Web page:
Officials say a total of 60 people remain hospitalized out of the 104 who were taken to University Medical. Four have died.
    
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6:56 a.m.
    
White House press secretary Sarah Huckabee Sanders has singled out a Philadelphia financial planner as a hero during Sunday night's mass shooting in Las Vegas.
    
Sanders told reporters Monday that Mike McGarry lay atop younger people at the country music concert targeted by a gunman in a nearby hotel.
    
McGarry told KYW-TV that he did it because, "I'm 53, they're in their 20s. I lived a decent life so far, I'd rather them live longer than me."
    
McGarry didn't realize he'd been praised nationally because he was on a flight home when Sanders addressed the media. He says his wife, a registered nurse, was more of a hero than him - putting a tourniquet on one of those wounded.
    
McGarry says, "We're just trying to help other people. I don't think I did anything spectacular."
    
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6:15 a.m.
    
President Donald Trump is calling the man who killed 59 people and wounded hundreds others at a music festival in Las Vegas a "very, very sick individual."
    
Trump spoke to reporters Tuesday as he departed for a trip to hurricane-ravaged Puerto Rico. He called the gunman "demented" and said "we're looking into him very seriously."
    
Trump also praised Las Vegas police, saying they had done an "incredible job."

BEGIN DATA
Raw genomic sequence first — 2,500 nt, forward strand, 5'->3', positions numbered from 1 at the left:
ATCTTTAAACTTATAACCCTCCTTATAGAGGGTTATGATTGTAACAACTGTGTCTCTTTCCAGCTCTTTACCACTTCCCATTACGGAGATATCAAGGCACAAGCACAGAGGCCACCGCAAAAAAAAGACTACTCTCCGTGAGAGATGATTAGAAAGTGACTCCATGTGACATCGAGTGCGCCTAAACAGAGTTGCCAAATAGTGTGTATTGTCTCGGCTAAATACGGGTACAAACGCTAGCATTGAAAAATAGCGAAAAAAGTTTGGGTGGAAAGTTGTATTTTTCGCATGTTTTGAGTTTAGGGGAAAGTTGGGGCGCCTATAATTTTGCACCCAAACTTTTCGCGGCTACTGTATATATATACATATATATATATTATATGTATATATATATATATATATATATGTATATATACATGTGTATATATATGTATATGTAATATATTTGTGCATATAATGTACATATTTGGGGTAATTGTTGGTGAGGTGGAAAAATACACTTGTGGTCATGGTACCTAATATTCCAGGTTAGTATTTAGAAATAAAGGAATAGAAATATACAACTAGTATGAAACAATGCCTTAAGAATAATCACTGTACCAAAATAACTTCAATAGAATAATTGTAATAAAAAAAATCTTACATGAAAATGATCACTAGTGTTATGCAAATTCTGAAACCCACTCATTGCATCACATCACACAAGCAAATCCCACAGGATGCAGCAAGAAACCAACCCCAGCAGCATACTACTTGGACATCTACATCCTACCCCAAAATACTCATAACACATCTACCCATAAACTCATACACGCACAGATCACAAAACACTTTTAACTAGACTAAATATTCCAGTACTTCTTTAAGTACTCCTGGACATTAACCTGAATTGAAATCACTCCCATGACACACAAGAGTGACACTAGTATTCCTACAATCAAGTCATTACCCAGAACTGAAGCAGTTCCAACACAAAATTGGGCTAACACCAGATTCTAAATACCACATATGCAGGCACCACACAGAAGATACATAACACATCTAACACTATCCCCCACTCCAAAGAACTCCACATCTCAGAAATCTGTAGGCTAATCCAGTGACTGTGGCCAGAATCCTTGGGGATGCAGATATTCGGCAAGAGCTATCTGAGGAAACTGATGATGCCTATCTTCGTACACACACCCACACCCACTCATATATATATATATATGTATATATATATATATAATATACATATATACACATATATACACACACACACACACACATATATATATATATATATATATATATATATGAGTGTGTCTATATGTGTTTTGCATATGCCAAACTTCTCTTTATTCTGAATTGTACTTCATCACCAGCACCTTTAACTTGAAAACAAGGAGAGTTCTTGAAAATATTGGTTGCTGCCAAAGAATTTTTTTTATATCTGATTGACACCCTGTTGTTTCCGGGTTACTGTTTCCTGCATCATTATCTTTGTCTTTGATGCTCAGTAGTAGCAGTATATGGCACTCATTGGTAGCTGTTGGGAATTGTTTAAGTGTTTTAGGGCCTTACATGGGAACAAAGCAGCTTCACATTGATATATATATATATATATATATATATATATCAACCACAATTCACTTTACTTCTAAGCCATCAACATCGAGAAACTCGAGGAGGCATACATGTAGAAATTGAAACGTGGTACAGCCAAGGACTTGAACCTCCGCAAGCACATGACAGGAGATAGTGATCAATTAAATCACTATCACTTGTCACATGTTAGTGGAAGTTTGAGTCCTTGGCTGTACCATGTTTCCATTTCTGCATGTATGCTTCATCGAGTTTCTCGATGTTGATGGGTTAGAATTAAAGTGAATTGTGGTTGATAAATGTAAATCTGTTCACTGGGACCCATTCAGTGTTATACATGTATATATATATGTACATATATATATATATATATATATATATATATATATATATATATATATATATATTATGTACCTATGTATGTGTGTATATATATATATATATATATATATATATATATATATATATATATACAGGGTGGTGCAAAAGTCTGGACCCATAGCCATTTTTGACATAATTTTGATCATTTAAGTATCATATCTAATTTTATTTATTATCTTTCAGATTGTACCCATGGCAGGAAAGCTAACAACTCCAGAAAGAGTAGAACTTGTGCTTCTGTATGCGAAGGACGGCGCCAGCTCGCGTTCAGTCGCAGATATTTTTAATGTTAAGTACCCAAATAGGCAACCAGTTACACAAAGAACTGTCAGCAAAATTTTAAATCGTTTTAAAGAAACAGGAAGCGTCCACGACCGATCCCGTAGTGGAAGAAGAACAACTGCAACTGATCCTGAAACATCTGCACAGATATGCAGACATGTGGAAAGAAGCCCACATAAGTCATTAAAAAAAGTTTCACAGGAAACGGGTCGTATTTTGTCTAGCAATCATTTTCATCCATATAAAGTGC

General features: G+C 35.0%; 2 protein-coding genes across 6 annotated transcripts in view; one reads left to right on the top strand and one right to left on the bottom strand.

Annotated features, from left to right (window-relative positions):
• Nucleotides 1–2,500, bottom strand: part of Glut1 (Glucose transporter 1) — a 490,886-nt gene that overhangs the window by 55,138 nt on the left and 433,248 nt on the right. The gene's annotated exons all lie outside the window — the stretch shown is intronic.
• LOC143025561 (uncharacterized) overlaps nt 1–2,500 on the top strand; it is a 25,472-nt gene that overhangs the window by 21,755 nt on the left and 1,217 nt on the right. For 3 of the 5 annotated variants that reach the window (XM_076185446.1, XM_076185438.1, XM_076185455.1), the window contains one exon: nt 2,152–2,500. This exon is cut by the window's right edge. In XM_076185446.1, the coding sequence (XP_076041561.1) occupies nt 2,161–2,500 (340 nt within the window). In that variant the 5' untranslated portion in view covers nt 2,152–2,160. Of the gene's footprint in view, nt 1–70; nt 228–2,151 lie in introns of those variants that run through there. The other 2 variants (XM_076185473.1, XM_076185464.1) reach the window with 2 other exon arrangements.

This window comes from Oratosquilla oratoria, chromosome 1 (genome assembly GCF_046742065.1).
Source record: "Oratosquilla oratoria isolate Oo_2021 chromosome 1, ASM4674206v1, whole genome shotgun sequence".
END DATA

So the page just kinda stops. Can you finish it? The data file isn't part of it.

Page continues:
Trump stressed that the shooting was a tragedy. Asked about gun laws, the president said "we'll be talking about gun laws as time goes by."
    
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4:45 a.m.
    
Headliner Jason Aldean took to social media to speak to fans a day after a gunman opened fire during his set at a country music festival.
    
Aldean wrote on Instagram that his "heart aches for the victims and their families."
    
Sixty-four-year-old Stephen Paddock rained bullets down on the tens of thousands of people who were watching Aldean perform. The attack killed 59 and wounded 527.
    
The country star pleaded for people to stand together and "stop the hate."
    
Authorities have not yet disclosed a motive for the attack.
    
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12:15 a.m.
    
Hospitals were overflowing with victims of a gunman who fired on a concert from the 32nd floor of a Las Vegas hotel.
    
Emergency personnel scrambled to deal with the aftermath of a Sunday attack by 64-year-old retired accountant Stephen Paddock that would kill 59 and wound 527.
    
Doctors say some of the gunshot wounds were so severe they knew they had come from high-powered weapons not usually seen on the street.
    
Concert-goers described scenes of horror and heroism.
    
One man grasped the hand of a dying stranger to comfort him as he died, unable to pull himself away despite the danger.
    
Many carried the wounded to their own cars to drive to the hospital where they waited in lines of ambulances at emergency rooms.

(Copyright 2017 The Associated Press. All rights reserved. This material may not be published, broadcast, rewritten or redistributed.)

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(Copyright 2017 by The Associated Press. All Rights Reserved.)